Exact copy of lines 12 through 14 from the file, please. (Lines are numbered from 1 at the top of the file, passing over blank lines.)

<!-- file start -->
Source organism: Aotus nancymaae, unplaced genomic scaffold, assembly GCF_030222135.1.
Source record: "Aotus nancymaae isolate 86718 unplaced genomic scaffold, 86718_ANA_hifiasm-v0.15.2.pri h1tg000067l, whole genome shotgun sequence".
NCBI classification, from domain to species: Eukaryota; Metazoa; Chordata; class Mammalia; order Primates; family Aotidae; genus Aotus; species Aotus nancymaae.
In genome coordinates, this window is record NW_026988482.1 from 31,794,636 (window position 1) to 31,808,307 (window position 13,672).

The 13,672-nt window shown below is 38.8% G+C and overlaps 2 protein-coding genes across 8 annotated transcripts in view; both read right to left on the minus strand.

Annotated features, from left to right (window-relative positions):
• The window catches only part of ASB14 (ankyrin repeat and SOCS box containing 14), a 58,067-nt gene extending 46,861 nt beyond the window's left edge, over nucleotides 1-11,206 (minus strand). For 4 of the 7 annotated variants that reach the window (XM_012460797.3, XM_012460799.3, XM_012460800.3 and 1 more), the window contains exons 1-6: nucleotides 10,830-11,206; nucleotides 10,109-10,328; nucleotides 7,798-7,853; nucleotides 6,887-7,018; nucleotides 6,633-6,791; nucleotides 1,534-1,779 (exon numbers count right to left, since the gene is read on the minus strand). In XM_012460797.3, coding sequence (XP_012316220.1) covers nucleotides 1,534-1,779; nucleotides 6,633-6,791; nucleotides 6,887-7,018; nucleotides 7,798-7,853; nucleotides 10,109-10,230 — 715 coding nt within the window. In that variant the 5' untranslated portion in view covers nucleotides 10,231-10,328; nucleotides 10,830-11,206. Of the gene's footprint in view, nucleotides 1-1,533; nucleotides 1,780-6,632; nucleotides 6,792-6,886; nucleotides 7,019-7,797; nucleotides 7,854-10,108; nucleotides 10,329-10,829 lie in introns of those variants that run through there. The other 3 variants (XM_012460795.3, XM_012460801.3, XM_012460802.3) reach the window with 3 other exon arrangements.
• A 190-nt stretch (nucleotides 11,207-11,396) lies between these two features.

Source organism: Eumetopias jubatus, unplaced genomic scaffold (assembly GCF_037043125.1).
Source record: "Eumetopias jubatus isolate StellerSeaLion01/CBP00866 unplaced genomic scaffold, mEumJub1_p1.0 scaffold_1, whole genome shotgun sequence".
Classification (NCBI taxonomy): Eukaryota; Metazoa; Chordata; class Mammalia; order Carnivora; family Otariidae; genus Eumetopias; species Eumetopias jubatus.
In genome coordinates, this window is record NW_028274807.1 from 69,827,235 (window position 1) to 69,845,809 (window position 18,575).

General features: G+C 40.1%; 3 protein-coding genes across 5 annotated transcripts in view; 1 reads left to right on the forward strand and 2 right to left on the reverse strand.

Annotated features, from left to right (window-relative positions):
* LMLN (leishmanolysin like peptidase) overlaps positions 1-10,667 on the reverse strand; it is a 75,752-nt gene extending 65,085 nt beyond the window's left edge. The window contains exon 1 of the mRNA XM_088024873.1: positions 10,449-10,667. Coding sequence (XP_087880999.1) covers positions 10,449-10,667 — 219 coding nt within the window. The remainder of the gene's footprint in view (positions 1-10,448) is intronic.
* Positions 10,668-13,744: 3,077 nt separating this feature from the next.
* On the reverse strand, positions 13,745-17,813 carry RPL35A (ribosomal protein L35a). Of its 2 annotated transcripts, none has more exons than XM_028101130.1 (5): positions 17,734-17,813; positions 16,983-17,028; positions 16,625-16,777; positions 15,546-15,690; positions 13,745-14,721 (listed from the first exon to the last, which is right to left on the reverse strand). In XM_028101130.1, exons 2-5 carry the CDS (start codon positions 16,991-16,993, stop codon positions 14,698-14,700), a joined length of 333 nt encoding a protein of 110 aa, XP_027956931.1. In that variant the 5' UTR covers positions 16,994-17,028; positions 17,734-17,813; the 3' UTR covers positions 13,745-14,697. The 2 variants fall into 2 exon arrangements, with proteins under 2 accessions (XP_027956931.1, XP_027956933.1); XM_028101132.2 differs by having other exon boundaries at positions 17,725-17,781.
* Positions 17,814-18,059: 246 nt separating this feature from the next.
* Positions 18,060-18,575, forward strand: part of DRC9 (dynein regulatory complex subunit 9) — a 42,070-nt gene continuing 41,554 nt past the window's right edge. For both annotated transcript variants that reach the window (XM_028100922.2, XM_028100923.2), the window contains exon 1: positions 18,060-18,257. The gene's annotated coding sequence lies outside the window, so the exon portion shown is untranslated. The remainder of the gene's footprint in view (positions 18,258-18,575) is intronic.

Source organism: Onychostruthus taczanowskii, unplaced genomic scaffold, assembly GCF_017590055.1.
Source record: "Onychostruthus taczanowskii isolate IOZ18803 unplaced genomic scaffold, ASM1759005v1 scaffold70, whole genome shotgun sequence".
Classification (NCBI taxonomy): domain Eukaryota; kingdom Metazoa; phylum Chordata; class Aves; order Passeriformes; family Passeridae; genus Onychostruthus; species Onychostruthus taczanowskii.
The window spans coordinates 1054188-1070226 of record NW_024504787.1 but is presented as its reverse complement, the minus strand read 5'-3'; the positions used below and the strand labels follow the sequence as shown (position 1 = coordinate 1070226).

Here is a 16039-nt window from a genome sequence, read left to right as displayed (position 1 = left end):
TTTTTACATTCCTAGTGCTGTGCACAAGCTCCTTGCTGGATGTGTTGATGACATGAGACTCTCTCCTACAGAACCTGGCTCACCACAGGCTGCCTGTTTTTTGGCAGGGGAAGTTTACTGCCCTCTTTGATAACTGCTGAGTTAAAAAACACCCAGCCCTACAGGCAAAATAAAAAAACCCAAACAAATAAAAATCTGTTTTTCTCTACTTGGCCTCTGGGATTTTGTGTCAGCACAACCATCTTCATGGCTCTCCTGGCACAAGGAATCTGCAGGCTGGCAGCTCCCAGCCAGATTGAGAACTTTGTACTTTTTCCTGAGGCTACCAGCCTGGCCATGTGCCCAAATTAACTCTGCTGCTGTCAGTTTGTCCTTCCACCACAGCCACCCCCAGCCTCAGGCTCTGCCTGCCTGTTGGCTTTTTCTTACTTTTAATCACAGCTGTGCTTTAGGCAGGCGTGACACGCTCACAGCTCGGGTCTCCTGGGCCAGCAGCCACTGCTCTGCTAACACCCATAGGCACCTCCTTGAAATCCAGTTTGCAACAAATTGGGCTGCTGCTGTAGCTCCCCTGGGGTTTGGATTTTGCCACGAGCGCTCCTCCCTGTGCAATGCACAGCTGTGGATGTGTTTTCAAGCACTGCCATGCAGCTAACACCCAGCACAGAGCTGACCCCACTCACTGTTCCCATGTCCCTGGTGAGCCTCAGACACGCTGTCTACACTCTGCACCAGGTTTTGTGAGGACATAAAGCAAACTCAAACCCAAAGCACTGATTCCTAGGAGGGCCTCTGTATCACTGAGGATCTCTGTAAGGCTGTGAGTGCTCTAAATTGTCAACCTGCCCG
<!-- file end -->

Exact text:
In genome coordinates, this window is record NW_028274807.1 from 69,827,235 (window position 1) to 69,845,809 (window position 18,575).

General features: G+C 40.1%; 3 protein-coding genes across 5 annotated transcripts in view; 1 reads left to right on the forward strand and 2 right to left on the reverse strand.

Annotated features, from left to right (window-relative positions):